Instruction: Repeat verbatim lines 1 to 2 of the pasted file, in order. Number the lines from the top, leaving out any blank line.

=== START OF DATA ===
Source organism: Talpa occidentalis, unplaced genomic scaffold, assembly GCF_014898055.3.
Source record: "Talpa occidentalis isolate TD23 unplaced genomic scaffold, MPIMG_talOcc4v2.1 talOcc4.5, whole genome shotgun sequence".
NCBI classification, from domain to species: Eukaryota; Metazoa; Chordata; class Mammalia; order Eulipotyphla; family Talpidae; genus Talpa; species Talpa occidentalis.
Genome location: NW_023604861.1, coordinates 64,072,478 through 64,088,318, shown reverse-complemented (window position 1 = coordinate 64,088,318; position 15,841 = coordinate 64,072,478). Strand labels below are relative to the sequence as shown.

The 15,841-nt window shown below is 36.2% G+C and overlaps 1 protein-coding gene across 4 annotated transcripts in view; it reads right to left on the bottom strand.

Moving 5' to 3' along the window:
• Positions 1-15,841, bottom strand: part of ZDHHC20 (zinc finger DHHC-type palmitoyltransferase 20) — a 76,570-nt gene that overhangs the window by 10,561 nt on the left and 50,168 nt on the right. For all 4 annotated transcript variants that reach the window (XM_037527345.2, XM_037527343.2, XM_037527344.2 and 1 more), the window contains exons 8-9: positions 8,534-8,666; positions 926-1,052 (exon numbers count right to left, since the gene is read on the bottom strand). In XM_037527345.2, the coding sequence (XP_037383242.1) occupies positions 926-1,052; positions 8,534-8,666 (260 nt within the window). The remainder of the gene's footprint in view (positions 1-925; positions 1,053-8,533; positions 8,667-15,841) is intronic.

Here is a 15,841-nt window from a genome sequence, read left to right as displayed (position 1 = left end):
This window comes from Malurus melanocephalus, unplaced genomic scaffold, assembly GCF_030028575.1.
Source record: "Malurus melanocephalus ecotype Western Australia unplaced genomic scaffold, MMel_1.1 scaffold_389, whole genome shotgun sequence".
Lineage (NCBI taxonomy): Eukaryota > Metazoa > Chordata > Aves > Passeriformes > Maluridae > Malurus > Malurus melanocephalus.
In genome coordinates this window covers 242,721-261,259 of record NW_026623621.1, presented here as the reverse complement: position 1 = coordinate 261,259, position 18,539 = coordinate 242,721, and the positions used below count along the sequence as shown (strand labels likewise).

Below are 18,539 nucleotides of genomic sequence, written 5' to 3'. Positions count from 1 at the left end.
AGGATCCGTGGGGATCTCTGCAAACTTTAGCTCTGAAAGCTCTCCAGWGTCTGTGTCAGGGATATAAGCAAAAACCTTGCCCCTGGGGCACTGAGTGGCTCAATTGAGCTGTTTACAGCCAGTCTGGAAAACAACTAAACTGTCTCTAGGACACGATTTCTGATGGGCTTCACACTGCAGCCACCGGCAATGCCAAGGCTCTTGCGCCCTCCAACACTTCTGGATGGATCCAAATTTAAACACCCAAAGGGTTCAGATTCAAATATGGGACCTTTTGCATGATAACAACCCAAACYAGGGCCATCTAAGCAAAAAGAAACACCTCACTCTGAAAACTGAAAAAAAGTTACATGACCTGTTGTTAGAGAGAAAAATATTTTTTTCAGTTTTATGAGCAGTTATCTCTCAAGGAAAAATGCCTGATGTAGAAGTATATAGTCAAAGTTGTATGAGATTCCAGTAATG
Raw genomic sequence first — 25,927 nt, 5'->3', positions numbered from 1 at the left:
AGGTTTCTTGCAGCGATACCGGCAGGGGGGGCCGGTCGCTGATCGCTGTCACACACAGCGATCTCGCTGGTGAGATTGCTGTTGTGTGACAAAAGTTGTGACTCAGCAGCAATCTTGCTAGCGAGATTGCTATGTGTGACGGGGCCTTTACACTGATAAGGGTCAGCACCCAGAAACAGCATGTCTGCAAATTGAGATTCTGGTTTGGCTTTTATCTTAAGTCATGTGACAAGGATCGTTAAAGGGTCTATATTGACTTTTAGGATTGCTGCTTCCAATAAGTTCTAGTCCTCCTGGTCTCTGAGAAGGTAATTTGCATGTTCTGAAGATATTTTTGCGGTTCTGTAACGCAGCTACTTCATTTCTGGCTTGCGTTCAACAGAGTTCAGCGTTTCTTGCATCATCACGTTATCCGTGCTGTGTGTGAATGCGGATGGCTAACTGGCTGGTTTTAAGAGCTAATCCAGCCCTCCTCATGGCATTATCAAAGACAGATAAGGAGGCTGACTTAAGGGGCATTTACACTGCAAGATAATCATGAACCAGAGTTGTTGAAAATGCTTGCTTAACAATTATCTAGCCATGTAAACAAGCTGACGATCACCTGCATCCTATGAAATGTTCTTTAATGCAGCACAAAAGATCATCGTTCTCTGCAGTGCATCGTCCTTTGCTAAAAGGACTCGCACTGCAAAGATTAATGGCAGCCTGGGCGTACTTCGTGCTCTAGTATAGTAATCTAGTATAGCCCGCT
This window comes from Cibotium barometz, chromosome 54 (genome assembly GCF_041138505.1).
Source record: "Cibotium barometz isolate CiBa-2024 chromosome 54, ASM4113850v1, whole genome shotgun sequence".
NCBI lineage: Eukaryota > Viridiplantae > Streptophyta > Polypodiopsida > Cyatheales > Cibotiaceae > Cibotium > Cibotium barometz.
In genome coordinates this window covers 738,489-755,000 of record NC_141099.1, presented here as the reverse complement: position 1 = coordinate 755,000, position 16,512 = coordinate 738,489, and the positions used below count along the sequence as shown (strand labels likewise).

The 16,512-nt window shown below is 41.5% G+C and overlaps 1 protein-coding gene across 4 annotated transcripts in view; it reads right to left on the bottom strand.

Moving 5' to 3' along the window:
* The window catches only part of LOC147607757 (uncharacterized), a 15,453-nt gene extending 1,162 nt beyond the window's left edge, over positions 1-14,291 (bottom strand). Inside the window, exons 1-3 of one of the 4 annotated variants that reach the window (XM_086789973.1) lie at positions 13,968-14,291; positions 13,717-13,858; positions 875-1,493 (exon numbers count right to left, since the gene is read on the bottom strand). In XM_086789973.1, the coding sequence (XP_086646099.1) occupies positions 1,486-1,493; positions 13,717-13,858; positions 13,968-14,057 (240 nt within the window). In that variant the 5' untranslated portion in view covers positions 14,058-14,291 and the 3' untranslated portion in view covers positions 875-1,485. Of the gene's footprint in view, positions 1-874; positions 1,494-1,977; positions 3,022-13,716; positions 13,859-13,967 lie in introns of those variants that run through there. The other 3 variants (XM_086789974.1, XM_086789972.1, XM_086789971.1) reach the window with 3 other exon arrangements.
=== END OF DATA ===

Source organism: Talpa occidentalis, unplaced genomic scaffold, assembly GCF_014898055.3.
Source record: "Talpa occidentalis isolate TD23 unplaced genomic scaffold, MPIMG_talOcc4v2.1 talOcc4.5, whole genome shotgun sequence".